Suicide rates for different religious groups in the South Asian origin population in England and Wales: a secondary analysis of a national data set
Tuck A., Bhui K., Nanchahal K., McKenzie K.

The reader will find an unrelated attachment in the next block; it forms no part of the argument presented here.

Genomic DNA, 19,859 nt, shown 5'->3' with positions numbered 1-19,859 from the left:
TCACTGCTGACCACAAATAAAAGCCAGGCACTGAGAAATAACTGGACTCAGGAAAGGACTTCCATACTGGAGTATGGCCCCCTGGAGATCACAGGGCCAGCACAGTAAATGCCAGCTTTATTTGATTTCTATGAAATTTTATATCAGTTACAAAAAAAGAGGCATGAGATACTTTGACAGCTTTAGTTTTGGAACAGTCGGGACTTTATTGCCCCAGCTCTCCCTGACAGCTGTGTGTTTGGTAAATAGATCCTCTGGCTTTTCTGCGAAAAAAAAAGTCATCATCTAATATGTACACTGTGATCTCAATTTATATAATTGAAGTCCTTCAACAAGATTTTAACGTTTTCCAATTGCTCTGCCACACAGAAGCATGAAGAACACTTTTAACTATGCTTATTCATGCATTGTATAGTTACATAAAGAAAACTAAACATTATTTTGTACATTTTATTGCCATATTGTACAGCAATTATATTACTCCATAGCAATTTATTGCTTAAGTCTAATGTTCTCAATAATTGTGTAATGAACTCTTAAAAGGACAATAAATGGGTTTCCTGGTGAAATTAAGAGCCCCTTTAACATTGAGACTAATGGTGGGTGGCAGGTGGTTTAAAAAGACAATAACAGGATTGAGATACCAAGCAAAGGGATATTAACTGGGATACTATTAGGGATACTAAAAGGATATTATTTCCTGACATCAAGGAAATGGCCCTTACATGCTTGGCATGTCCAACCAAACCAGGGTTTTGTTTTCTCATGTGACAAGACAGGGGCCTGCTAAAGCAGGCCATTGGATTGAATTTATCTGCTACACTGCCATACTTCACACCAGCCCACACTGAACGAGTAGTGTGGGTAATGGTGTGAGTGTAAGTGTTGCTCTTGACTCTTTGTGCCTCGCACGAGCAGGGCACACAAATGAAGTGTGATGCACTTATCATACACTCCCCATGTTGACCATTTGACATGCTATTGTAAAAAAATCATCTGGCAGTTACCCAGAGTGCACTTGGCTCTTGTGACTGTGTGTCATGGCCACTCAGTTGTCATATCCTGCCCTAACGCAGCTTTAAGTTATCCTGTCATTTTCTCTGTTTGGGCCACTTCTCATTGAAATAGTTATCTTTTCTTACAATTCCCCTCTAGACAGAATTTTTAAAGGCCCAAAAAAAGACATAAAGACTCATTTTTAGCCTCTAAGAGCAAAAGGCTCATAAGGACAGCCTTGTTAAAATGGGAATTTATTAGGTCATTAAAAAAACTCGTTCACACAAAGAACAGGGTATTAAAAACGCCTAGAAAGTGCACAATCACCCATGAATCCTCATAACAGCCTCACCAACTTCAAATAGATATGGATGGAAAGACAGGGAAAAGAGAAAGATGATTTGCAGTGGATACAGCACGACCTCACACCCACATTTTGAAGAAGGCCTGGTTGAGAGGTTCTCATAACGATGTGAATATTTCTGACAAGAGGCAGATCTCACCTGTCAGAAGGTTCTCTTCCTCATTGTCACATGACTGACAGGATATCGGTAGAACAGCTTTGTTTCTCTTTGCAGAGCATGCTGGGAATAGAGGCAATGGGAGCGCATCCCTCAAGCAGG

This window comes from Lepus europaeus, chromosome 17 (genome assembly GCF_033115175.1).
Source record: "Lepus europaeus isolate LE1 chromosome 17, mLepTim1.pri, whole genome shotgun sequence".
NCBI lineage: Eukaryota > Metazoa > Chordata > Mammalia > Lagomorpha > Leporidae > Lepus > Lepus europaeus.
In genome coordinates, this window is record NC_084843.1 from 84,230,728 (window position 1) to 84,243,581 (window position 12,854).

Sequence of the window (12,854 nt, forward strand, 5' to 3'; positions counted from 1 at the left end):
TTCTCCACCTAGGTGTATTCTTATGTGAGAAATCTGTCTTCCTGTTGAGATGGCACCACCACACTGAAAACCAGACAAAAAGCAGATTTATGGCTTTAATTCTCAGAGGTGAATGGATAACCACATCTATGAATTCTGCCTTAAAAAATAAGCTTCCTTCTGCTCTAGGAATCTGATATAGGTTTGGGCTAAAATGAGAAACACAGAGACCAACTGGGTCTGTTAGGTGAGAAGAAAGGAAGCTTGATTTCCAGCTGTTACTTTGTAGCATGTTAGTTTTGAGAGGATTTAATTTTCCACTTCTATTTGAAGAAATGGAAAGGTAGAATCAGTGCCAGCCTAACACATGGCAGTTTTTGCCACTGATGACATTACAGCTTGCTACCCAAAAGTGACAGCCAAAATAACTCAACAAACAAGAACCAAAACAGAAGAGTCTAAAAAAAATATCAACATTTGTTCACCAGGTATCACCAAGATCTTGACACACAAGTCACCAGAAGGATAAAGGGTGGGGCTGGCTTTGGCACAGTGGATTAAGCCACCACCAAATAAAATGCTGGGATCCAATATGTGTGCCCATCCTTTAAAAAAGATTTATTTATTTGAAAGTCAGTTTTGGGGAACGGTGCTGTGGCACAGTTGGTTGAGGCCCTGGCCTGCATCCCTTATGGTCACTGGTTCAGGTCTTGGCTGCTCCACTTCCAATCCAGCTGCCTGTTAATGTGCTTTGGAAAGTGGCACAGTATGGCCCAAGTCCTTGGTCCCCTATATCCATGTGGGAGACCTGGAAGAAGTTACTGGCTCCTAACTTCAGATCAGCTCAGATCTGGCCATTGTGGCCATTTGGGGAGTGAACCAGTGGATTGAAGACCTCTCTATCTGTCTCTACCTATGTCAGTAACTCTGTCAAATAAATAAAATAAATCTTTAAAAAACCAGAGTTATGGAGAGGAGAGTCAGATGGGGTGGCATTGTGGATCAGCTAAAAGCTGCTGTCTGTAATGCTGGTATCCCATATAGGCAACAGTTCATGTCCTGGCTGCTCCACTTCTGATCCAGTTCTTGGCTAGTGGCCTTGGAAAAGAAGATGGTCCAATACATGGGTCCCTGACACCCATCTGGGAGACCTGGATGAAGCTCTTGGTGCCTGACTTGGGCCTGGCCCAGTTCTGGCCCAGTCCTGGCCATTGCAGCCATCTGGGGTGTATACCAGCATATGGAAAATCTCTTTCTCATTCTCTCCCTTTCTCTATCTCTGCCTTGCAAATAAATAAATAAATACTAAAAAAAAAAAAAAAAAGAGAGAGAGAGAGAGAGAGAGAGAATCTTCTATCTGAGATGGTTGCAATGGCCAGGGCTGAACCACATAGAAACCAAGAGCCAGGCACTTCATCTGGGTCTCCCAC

Purpose – The purpose of this paper is to calculate the rate of suicide in different religious groups in people of South Asian origin in the UK. Design/methodology/approach – A cross-sectional, secondary analysis of a national data set. A name recognition algorithm was used to identify people of South Asian origin and their religion. Standardized mortality ratios (SMRs) were calculated using this data and data from the national census. Setting: a population study of all those who died by suicide in England and Wales in 2001. Participants: all cases of suicide and undetermined intent identified by the Office for National Statistics for England and Wales. Findings – There were 4,848 suicides in the UK in 2001 of which 125 (2.6 percent) were identified as people of South Asian origin by the algorithm. The suicide rate for all people of South Asian origin was 5.50/100,000 compared to 9.31/100,000 for the population of England and Wales. The age SMR for those whose names were of Hindu, Muslim or Sikh origin were 0.88, 0.47 and 0.85, respectively. Female South Asians have lower rates of suicide, than their South Asian male counterparts. Research limitations/implications – Religious classification by the computerized program does not guarantee religious affiliation. The data set were confined to one year because religion was not collected prior to the 2001 census. Originality/value – The rates of suicide for South Asian sub-populations in the UK differ by gender and religion.